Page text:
What’s the deal with Camille’s cracked iPhone?
Camille has two phones, one in good condition, and one not so much. What’s so important about the playlist on the cracked phone that she keeps it around? Maybe the device will have a deeper meaning when given further context; it could be a memento Camille keeps. Or, this could just be a bit of character building. Camille is also driving a fairly old Volvo, and her memories of the past were clearly haunting her before ever returning home, so it’s possible we’re simply being told how stunted Camille’s development is, how she hangs onto the past for longer than appropriate.
Who is the girl Camille keeps seeing?
I’m not referring to Marian, Camille’s late sister whom we meet in flashbacks/memories, but the girl whose face we see in the Wind Gap motel’s washroom mirror. It’s a quick cut that comes after something about the toilet triggers a memory for Camille: a janitor’s cart being pushed. She responds to the recollection with another gulp of vodka and when she looks up, the mystery girl is staring back at her. There’s another brief scene in which Camille approaches a girl’s body lying on her bed but we never see the person’s face, so it’s difficult to tell if this is yet another mystery girl, or the same one. For now, I’m betting this has something to do with why Camille needs to get back on her feet, which leads to the next question…
Why does Camille need to get back on her feet?
Frank Curry, Camille’s editor, suggests a trip back home could not only lead to a great story for her, it could be exactly what she needs to get herself back on track. This implies Camille has gone through something traumatic more recently than the loss Marian. As mentioned above, this could be connected to the other mystery girl in Camille’s memories. It’s also possible this has something to do with Camille’s obvious problem with alcohol. It wouldn’t come as a surprise if she’d had one too many airplane-sized vodka bottles and wound up in the hospital. If so, it clearly had no effect on her, but perhaps this is why she conceals her booze in water bottles; so she can pretend to be better.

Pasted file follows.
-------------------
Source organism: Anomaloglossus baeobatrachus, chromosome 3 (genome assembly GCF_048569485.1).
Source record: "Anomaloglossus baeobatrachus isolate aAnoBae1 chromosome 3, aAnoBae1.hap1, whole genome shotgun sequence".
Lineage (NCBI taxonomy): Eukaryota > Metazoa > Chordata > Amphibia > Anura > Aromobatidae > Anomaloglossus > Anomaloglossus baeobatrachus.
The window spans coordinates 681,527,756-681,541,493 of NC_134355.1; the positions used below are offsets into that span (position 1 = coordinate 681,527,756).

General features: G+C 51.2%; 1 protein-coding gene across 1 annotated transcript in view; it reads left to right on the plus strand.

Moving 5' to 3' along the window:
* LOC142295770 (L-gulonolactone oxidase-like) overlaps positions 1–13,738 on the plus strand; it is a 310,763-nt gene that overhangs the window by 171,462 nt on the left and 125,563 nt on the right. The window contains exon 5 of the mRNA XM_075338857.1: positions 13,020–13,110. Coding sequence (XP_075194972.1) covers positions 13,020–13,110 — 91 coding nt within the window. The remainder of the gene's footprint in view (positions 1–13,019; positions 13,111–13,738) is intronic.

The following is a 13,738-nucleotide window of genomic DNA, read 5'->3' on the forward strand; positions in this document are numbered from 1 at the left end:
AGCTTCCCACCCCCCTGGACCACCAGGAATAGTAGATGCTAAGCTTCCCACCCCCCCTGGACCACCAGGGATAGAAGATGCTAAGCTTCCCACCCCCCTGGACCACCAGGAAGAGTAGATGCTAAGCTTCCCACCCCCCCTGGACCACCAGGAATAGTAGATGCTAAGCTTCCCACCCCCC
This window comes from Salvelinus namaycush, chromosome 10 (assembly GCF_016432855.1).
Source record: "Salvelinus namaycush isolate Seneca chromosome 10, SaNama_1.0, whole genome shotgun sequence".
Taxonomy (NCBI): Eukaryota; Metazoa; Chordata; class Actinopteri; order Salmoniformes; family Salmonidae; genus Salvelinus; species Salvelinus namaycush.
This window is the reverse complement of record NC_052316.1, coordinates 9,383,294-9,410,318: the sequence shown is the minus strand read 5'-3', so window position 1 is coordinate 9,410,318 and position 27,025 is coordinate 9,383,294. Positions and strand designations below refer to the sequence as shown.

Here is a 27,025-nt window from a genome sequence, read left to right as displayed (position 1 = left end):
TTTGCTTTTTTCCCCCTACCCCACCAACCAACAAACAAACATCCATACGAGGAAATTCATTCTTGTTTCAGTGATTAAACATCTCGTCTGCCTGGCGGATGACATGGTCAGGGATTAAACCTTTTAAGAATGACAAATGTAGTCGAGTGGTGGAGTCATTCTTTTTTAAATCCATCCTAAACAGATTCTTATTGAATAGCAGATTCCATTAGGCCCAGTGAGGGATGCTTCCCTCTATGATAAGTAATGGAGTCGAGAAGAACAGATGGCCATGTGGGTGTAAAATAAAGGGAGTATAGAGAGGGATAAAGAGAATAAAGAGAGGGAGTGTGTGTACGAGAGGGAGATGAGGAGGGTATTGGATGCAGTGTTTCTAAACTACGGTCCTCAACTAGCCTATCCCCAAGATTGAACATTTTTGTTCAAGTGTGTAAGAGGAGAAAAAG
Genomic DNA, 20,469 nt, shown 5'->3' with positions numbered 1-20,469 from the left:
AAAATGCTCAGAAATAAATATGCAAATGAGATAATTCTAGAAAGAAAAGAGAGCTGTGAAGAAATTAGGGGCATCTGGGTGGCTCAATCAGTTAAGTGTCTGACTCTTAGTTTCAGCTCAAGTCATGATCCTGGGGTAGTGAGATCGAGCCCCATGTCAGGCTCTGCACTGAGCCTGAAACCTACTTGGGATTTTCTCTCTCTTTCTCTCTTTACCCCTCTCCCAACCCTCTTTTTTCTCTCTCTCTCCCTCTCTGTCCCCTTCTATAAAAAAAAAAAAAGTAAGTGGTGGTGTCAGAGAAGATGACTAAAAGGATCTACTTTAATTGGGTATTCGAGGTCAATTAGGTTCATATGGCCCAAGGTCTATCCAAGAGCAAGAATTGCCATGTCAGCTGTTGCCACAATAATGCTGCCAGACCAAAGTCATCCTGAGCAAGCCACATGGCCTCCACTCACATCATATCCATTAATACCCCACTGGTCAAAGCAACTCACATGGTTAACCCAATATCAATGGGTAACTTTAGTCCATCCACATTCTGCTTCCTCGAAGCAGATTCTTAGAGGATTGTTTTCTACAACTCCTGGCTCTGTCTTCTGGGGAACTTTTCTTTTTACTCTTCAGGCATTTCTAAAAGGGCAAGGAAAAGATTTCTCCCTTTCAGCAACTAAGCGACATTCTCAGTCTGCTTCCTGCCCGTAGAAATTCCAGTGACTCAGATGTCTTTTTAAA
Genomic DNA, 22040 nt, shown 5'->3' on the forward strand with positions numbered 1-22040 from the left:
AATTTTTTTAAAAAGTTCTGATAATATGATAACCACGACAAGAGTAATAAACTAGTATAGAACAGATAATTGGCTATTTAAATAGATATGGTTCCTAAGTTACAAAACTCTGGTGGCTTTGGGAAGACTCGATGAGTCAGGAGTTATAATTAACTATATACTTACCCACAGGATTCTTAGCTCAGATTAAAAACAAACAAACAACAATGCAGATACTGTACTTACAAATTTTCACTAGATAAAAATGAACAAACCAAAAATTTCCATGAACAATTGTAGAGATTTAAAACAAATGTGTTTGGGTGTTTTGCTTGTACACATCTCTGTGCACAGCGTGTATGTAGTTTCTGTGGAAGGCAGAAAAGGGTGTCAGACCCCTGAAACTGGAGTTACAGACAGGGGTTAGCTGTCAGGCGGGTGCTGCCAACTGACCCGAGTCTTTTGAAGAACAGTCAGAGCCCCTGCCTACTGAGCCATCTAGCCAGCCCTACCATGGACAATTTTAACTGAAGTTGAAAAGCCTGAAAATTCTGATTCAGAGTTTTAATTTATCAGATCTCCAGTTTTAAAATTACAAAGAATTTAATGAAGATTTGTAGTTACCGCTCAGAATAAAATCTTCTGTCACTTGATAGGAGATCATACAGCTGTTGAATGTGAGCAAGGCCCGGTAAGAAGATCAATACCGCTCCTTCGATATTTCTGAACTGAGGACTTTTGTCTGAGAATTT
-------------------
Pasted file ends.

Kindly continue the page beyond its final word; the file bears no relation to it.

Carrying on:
What’s with the all appearing and disappearing text?
Several words made fleeting appearances during “Vanish.” Some of them, such as ASK, which was spelled out via thumbtacks on the wall of Camille’s cubicle, felt explicable; others, like the road sign that warned, “last exit to change your mind” infused scenes with a more surreal quality. Other text sightings include: BAD, scratched onto the desk in Camille’s apartment; DIRT, scrawled into the dust of Camille’s car’s trunk; WRONG, which flashed from her car’s stereo; and GIRL, found etched into a replica artwork in Amma’s dollhouse.
Certainly the most important word was the one seen on Camille’s arm: VANISH. As she stepped into a bath, it looked as though her entire body was carved with words, but vanish is the one that came into sharp focus. Bad, dirt, wrong, and vanish feel very much in line with Camille’s self-loathing behavior, and suggest she might simply be hallucinating these words as further acts of self-destruction. Perhaps they’re pieces of the show’s larger puzzle. If nothing else, it makes for a beautiful collision between visual language and the written word. A striking collaboration of Vallée’s style, Flynn’s source material, and showrunner Marti Noxon’s prose.
Sharp Objects S1E1 Review Score
Starring: Amy Adams, Patricia Clarkson, Chris Messina, Eliza Scanlen, Miguel Sandoval, Sophia Lillis, and Matt Craven